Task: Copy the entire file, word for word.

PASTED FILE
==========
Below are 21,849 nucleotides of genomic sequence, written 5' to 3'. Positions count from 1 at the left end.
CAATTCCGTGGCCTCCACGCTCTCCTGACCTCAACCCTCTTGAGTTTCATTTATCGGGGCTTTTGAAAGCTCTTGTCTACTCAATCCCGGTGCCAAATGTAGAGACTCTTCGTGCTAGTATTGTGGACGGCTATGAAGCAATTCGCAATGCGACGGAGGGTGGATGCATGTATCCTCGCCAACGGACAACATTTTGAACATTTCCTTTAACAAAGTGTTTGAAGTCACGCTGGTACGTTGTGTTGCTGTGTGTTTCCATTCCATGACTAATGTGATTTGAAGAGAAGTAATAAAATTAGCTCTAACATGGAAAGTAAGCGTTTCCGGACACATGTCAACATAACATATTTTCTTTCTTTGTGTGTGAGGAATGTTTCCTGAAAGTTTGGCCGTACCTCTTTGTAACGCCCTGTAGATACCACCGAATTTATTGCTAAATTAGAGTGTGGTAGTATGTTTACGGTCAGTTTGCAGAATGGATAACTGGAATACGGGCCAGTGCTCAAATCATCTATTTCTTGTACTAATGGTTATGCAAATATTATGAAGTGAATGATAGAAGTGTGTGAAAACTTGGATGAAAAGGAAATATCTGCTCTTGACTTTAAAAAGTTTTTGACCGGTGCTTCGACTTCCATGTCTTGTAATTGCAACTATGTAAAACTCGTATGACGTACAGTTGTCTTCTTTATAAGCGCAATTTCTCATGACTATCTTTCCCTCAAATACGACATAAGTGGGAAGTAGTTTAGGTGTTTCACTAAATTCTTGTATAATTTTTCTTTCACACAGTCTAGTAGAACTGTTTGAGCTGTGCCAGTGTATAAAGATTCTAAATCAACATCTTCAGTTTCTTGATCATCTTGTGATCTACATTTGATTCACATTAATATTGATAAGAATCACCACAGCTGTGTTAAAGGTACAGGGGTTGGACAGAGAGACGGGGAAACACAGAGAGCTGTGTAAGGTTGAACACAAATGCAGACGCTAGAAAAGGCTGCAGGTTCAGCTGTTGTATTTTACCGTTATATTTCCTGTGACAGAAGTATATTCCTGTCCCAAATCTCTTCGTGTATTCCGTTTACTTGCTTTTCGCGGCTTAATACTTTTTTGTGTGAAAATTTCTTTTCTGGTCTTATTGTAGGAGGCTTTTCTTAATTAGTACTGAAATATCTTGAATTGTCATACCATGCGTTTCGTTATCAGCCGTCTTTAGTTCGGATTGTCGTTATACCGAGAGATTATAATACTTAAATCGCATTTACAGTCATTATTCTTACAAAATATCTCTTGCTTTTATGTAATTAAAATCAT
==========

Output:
Below are 21,849 nucleotides of genomic sequence, written 5' to 3'. Positions count from 1 at the left end.
CAATTCCGTGGCCTCCACGCTCTCCTGACCTCAACCCTCTTGAGTTTCATTTATCGGGGCTTTTGAAAGCTCTTGTCTACTCAATCCCGGTGCCAAATGTAGAGACTCTTCGTGCTAGTATTGTGGACGGCTATGAAGCAATTCGCAATGCGACGGAGGGTGGATGCATGTATCCTCGCCAACGGACAACATTTTGAACATTTCCTTTAACAAAGTGTTTGAAGTCACGCTGGTACGTTGTGTTGCTGTGTGTTTCCATTCCATGACTAATGTGATTTGAAGAGAAGTAATAAAATTAGCTCTAACATGGAAAGTAAGCGTTTCCGGACACATGTCAACATAACATATTTTCTTTCTTTGTGTGTGAGGAATGTTTCCTGAAAGTTTGGCCGTACCTCTTTGTAACGCCCTGTAGATACCACCGAATTTATTGCTAAATTAGAGTGTGGTAGTATGTTTACGGTCAGTTTGCAGAATGGATAACTGGAATACGGGCCAGTGCTCAAATCATCTATTTCTTGTACTAATGGTTATGCAAATATTATGAAGTGAATGATAGAAGTGTGTGAAAACTTGGATGAAAAGGAAATATCTGCTCTTGACTTTAAAAAGTTTTTGACCGGTGCTTCGACTTCCATGTCTTGTAATTGCAACTATGTAAAACTCGTATGACGTACAGTTGTCTTCTTTATAAGCGCAATTTCTCATGACTATCTTTCCCTCAAATACGACATAAGTGGGAAGTAGTTTAGGTGTTTCACTAAATTCTTGTATAATTTTTCTTTCACACAGTCTAGTAGAACTGTTTGAGCTGTGCCAGTGTATAAAGATTCTAAATCAACATCTTCAGTTTCTTGATCATCTTGTGATCTACATTTGATTCACATTAATATTGATAAGAATCACCACAGCTGTGTTAAAGGTACAGGGGTTGGACAGAGAGACGGGGAAACACAGAGAGCTGTGTAAGGTTGAACACAAATGCAGACGCTAGAAAAGGCTGCAGGTTCAGCTGTTGTATTTTACCGTTATATTTCCTGTGACAGAAGTATATTCCTGTCCCAAATCTCTTCGTGTATTCCGTTTACTTGCTTTTCGCGGCTTAATACTTTTTTGTGTGAAAATTTCTTTTCTGGTCTTATTGTAGGAGGCTTTTCTTAATTAGTACTGAAATATCTTGAATTGTCATACCATGCGTTTCGTTATCAGCCGTCTTTAGTTCGGATTGTCGTTATACCGAGAGATTATAATACTTAAATCGCATTTACAGTCATTATTCTTACAAAATATCTCTTGCTTTTATGTAATTAAAATCAT